Are you leading your team by making sure you never denigrate ideas, concepts or suggestions that others have? Nothing shuts things down faster than to think that what I believe to be true or good is diminished by my colleagues. It attacks me as a person. Everyone deserves to be treated with dignity and their worth should be acknowledged. Once you allow people to make disparaging remarks about other points of view (even company competitors!) you begin to escalate the emotional intensity of the conversation.
It is incredibly easy to have a conversation or a project emotionally hijacked. People, including leaders, are quite passionate about beliefs and may feel personally attacked if their beliefs are dismissed. We can find common ground, use positive language and give reasonable time to all views while at the same time, minimize the anger that can come boiling up from people who feel they are being forced to change. It’s not that people don’t like change, they make changes in their own lives all the time. What they don’t like is being changed. Every significant change management project in which I have participated has had some element of anger which needed to be addressed. It goes with the leadership and change management territory.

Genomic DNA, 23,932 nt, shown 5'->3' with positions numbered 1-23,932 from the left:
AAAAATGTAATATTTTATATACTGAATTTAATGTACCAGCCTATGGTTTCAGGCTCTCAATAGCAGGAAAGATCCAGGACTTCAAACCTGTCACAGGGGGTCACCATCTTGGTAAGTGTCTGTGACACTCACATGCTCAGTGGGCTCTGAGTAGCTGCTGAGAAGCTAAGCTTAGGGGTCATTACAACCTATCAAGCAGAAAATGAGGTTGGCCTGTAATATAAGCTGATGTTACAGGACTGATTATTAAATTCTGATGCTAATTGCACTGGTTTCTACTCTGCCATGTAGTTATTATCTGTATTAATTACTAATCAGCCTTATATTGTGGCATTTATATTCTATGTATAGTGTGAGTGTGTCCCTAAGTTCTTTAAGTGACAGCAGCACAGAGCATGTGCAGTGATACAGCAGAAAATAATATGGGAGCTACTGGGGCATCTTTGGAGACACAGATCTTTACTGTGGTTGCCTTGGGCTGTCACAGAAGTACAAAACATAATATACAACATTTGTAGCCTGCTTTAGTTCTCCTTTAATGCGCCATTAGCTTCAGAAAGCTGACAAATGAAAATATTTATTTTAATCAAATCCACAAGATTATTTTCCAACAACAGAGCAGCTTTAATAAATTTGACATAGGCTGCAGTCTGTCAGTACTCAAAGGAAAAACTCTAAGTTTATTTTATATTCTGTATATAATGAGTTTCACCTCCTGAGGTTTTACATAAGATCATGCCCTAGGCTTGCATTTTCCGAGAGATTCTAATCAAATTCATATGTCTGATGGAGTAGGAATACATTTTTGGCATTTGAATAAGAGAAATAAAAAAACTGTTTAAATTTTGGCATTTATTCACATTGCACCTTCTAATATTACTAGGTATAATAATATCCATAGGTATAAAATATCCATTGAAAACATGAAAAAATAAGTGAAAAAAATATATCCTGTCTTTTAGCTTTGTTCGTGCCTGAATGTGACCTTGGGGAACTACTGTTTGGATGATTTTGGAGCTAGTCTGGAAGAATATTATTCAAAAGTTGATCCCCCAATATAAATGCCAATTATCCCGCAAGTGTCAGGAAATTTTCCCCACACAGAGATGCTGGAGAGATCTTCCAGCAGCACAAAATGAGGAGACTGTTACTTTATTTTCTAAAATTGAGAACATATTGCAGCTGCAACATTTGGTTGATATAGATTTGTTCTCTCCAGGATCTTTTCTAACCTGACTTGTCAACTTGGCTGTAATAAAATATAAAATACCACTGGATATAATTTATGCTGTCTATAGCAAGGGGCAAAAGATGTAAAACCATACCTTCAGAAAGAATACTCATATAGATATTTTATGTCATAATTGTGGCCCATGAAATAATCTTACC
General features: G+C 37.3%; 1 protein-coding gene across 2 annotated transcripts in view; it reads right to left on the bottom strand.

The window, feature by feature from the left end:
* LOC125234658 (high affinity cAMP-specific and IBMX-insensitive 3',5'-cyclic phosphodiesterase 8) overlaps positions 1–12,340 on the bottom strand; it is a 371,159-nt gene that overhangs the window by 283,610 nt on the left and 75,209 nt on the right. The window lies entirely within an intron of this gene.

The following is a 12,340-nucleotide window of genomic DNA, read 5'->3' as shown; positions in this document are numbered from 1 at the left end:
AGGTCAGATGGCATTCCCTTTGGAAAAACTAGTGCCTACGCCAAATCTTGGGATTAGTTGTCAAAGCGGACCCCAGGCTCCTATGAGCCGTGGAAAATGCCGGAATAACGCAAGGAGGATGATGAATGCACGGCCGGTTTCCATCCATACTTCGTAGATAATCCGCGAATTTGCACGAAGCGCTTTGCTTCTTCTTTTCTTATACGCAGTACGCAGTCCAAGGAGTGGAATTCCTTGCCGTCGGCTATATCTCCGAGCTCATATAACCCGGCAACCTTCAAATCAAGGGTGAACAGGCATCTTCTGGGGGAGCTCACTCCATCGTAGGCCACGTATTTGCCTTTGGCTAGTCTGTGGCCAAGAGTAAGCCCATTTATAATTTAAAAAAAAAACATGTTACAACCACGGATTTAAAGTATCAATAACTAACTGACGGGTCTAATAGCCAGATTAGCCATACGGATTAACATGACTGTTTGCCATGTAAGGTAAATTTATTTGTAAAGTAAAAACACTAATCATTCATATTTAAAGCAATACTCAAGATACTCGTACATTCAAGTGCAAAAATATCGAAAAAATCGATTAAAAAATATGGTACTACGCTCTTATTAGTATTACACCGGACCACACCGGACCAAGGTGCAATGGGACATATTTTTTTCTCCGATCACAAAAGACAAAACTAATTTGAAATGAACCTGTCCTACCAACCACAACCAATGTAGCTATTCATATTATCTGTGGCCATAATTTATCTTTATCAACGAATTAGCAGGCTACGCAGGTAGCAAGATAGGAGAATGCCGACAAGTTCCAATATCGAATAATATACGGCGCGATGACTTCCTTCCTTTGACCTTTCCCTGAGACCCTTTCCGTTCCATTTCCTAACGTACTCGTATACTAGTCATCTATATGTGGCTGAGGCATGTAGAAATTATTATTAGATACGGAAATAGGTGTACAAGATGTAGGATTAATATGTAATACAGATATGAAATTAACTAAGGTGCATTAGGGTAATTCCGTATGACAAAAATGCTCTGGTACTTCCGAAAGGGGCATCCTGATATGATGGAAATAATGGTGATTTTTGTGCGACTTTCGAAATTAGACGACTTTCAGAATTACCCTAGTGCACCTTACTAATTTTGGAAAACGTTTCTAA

The best leaders model respectful engagement with others — especially including those with opposing views. Great change leaders allow for people to grieve over what they will lose in the changed environment. They build businesses where the culture is one of leaders who listen, ask questions, are always curious and do not believe that they always have the right answer. Their culture is one of collaboration.
How’s your organization doing in this regard? Are you intentionally shaping your leadership and corporate culture to be one that embraces change, appreciates opposing views and treats everyone with dignity and regard? If you are, managing change will be much easier.